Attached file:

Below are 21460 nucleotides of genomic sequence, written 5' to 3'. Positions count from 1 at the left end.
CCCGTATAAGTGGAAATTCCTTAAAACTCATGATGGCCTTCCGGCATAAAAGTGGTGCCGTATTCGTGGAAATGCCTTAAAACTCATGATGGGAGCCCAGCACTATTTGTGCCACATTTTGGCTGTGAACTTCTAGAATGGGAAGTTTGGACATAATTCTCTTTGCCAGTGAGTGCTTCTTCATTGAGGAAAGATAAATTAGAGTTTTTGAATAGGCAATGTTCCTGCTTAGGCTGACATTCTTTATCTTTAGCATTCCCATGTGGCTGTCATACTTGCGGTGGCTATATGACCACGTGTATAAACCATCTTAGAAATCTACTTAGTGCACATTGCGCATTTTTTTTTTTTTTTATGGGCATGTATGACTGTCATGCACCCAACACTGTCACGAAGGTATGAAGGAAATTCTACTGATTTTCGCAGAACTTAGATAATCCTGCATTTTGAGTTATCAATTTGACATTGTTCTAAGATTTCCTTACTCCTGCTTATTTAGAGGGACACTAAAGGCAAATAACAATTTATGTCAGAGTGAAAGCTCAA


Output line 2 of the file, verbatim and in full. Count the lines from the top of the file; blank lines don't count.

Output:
CCCGTATAAGTGGAAATTCCTTAAAACTCATGATGGCCTTCCGGCATAAAAGTGGTGCCGTATTCGTGGAAATGCCTTAAAACTCATGATGGGAGCCCAGCACTATTTGTGCCACATTTTGGCTGTGAACTTCTAGAATGGGAAGTTTGGACATAATTCTCTTTGCCAGTGAGTGCTTCTTCATTGAGGAAAGATAAATTAGAGTTTTTGAATAGGCAATGTTCCTGCTTAGGCTGACATTCTTTATCTTTAGCATTCCCATGTGGCTGTCATACTTGCGGTGGCTATATGACCACGTGTATAAACCATCTTAGAAATCTACTTAGTGCACATTGCGCATTTTTTTTTTTTTTTATGGGCATGTATGACTGTCATGCACCCAACACTGTCACGAAGGTATGAAGGAAATTCTACTGATTTTCGCAGAACTTAGATAATCCTGCATTTTGAGTTATCAATTTGACATTGTTCTAAGATTTCCTTACTCCTGCTTATTTAGAGGGACACTAAAGGCAAATAACAATTTATGTCAGAGTGAAAGCTCAA